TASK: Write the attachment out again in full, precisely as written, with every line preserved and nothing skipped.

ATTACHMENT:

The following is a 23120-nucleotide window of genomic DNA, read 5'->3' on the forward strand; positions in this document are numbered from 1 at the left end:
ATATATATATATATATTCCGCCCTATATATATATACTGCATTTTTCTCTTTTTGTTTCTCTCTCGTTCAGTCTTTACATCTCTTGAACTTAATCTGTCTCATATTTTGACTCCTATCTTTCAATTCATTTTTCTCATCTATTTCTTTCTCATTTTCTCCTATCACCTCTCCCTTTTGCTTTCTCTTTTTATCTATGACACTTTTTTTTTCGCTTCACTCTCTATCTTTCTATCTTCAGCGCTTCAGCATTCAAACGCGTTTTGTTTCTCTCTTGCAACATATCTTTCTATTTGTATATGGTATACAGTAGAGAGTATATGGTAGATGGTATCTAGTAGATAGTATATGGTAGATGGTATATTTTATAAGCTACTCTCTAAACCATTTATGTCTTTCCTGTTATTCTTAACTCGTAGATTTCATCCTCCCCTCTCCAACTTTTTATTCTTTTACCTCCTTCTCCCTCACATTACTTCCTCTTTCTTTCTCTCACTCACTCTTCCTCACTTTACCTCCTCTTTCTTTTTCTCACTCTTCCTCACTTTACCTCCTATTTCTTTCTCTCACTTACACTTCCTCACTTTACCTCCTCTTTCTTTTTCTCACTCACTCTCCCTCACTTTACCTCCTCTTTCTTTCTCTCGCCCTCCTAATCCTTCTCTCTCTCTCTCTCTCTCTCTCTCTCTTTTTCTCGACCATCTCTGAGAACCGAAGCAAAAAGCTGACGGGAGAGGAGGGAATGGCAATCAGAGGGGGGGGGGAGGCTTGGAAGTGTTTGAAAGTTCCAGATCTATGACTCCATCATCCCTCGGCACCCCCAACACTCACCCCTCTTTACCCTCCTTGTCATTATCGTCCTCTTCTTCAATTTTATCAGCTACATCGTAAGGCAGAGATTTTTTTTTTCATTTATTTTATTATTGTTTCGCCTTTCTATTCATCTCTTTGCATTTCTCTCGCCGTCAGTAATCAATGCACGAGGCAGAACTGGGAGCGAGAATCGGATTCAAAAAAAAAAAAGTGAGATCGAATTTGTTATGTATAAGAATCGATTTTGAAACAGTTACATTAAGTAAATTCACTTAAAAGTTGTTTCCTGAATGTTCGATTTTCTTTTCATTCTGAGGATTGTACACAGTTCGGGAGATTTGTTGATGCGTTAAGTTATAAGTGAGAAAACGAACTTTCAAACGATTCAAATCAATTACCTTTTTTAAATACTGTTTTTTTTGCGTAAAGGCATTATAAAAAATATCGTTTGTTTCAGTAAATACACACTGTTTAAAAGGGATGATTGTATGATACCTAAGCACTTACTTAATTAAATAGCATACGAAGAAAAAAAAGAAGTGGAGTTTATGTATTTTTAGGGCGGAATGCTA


The following is a 23120-nucleotide window of genomic DNA, read 5'->3' on the forward strand; positions in this document are numbered from 1 at the left end:
ATATATATATATATATTCCGCCCTATATATATATACTGCATTTTTCTCTTTTTGTTTCTCTCTCGTTCAGTCTTTACATCTCTTGAACTTAATCTGTCTCATATTTTGACTCCTATCTTTCAATTCATTTTTCTCATCTATTTCTTTCTCATTTTCTCCTATCACCTCTCCCTTTTGCTTTCTCTTTTTATCTATGACACTTTTTTTTTCGCTTCACTCTCTATCTTTCTATCTTCAGCGCTTCAGCATTCAAACGCGTTTTGTTTCTCTCTTGCAACATATCTTTCTATTTGTATATGGTATACAGTAGAGAGTATATGGTAGATGGTATCTAGTAGATAGTATATGGTAGATGGTATATTTTATAAGCTACTCTCTAAACCATTTATGTCTTTCCTGTTATTCTTAACTCGTAGATTTCATCCTCCCCTCTCCAACTTTTTATTCTTTTACCTCCTTCTCCCTCACATTACTTCCTCTTTCTTTCTCTCACTCACTCTTCCTCACTTTACCTCCTCTTTCTTTTTCTCACTCTTCCTCACTTTACCTCCTATTTCTTTCTCTCACTTACACTTCCTCACTTTACCTCCTCTTTCTTTTTCTCACTCACTCTCCCTCACTTTACCTCCTCTTTCTTTCTCTCGCCCTCCTAATCCTTCTCTCTCTCTCTCTCTCTCTCTCTCTCTTTTTCTCGACCATCTCTGAGAACCGAAGCAAAAAGCTGACGGGAGAGGAGGGAATGGCAATCAGAGGGGGGGGGGAGGCTTGGAAGTGTTTGAAAGTTCCAGATCTATGACTCCATCATCCCTCGGCACCCCCAACACTCACCCCTCTTTACCCTCCTTGTCATTATCGTCCTCTTCTTCAATTTTATCAGCTACATCGTAAGGCAGAGATTTTTTTTTTCATTTATTTTATTATTGTTTCGCCTTTCTATTCATCTCTTTGCATTTCTCTCGCCGTCAGTAATCAATGCACGAGGCAGAACTGGGAGCGAGAATCGGATTCAAAAAAAAAAAAGTGAGATCGAATTTGTTATGTATAAGAATCGATTTTGAAACAGTTACATTAAGTAAATTCACTTAAAAGTTGTTTCCTGAATGTTCGATTTTCTTTTCATTCTGAGGATTGTACACAGTTCGGGAGATTTGTTGATGCGTTAAGTTATAAGTGAGAAAACGAACTTTCAAACGATTCAAATCAATTACCTTTTTTAAATACTGTTTTTTTTGCGTAAAGGCATTATAAAAAATATCGTTTGTTTCAGTAAATACACACTGTTTAAAAGGGATGATTGTATGATACCTAAGCACTTACTTAATTAAATAGCATACGAAGAAAAAAAAGAAGTGGAGTTTATGTATTTTTAGGGCGGAATGCTA